But look, I've said before and I will repeat again: If, in fact, you have a contorted reading of the statute that says Federal-run exchanges don't provide subsidies for folks who are participating in those exchanges, then that throws off how that exchange operates. It means that millions of people who are obtaining insurance currently with subsidies suddenly aren't getting those subsidies; many of them can't afford it, they pull out, and the assumptions that the insurance companies made when they priced their insurance suddenly gets thrown out the window. And it would be disruptive not just, by the way, for folks in the exchanges, but for those insurance markets in those States, generally.
So it's a bad idea. It's not something that should be done based on a twisted interpretation of four words in—as we were reminded repeatedly—a couple-thousand-page piece of legislation.
What's more, the thing's working. I mean, what—part of what's bizarre about this whole thing is we haven't had a lot of conversation about the horrors of Obamacare because none of them come to pass. You got 16 million people who've gotten health insurance. The overwhelming majority of them are satisfied with the health insurance. It hasn't had an adverse effect on people who already had health insurance. The only effect it's had on people who already had health insurance is they now have an assurance that they won't be prevented from getting health insurance if they've got a preexisting condition, and they get additional protections with the health insurance that they do have.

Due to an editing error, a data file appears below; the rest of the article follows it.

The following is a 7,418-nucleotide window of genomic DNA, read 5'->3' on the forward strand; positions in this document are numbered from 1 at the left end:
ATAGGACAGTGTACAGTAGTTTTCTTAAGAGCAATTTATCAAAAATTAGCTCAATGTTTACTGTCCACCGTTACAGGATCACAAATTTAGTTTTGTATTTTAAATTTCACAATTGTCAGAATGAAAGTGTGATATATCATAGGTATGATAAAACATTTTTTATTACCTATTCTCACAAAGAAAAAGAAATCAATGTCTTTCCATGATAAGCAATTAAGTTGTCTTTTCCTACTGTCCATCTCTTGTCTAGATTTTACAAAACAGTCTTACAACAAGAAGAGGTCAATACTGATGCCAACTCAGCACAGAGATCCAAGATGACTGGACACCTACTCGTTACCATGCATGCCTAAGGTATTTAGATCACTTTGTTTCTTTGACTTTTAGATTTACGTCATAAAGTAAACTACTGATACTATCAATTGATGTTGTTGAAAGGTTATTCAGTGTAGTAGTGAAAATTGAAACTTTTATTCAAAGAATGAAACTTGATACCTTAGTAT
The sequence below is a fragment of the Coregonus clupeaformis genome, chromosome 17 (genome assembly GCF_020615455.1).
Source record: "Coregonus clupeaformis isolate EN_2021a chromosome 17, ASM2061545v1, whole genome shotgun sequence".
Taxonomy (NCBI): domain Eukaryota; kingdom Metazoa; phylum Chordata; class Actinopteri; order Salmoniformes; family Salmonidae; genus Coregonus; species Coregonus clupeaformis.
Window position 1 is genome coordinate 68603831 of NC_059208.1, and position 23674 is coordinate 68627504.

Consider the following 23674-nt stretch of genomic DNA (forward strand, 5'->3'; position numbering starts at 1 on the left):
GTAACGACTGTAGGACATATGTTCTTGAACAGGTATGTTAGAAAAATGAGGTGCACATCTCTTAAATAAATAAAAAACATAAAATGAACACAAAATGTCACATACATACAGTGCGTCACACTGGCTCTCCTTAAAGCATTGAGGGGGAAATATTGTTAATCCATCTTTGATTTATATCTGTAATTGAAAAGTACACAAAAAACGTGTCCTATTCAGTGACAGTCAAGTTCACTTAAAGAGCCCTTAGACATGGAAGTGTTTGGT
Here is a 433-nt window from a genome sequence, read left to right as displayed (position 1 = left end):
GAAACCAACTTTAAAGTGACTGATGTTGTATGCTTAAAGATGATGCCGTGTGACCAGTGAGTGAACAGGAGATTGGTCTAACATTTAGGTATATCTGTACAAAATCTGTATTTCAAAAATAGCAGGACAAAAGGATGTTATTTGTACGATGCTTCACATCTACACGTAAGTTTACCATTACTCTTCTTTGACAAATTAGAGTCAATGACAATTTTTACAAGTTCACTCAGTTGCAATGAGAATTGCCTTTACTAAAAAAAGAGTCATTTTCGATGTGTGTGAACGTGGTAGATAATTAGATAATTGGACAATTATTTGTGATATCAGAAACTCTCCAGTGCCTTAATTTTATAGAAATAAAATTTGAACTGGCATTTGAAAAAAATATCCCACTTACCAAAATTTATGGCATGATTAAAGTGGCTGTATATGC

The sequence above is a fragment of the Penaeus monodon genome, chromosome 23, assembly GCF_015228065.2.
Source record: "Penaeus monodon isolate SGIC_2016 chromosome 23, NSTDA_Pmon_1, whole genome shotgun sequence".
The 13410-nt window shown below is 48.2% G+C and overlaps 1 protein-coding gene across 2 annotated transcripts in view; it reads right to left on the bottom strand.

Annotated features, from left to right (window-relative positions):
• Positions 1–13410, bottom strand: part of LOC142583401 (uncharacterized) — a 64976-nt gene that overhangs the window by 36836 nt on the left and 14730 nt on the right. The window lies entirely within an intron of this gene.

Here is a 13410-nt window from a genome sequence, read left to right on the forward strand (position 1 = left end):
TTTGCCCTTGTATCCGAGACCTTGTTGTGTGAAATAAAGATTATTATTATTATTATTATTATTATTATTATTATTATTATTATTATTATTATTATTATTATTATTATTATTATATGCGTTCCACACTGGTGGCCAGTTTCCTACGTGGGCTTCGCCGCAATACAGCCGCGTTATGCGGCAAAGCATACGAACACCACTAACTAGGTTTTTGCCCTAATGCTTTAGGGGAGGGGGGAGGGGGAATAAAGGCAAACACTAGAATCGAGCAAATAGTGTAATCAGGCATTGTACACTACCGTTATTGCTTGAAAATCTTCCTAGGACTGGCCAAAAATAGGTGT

The costs have come in substantially lower than even our estimates about how much it would cost. Health care inflation overall has continued to be at some of the lowest levels in 50 years. None of the predictions about how this wouldn't work have come to pass.
And so I'm—A, I'm optimistic that the Supreme Court will play it straight when it comes to the interpretation; and, B, I should mention that if it didn't, Congress could fix this whole thing with a one-sentence provision. So——
The President.——but I'm not going to go into a long speculation anticipating disaster.
Q. But you're a plan-ahead kind of guy. Why not have a plan B?
The President. Well, you know, I want to just make sure that everybody understands that you have a model that—where all the pieces connect. And, I mean, there are a whole bunch of scenarios not just in relation to health care, but all kinds of stuff that I do, where if somebody does something that doesn't make any sense, then it's hard to fix. And this would be hard to fix. Fortunately, there's no reason to have to do it. It doesn't need fixing. All right?
Thank you very much. Thank you to the people of Germany and Bavaria. You guys were wonderful hosts.
NOTE: The President's news conference began at 4:08 p.m. in the Schloss Elmau Briefing Center. In his remarks, the President referred to Prime Minister Hailemariam Desalegn of Ethiopia; President Ellen Johnson Sirleaf of Liberia; President Macky Sall of Senegal; Chairperson Nkosazana Dlamini Zuma of the African Union Commission; President Francois Hollande of France; and President Vladimir Vladimirovich Putin of Russia.
Barack Obama, The President's News Conference in Krün, Germany Online by Gerhard Peters and John T. Woolley, The American Presidency Project https://www.presidency.ucsb.edu/node/310628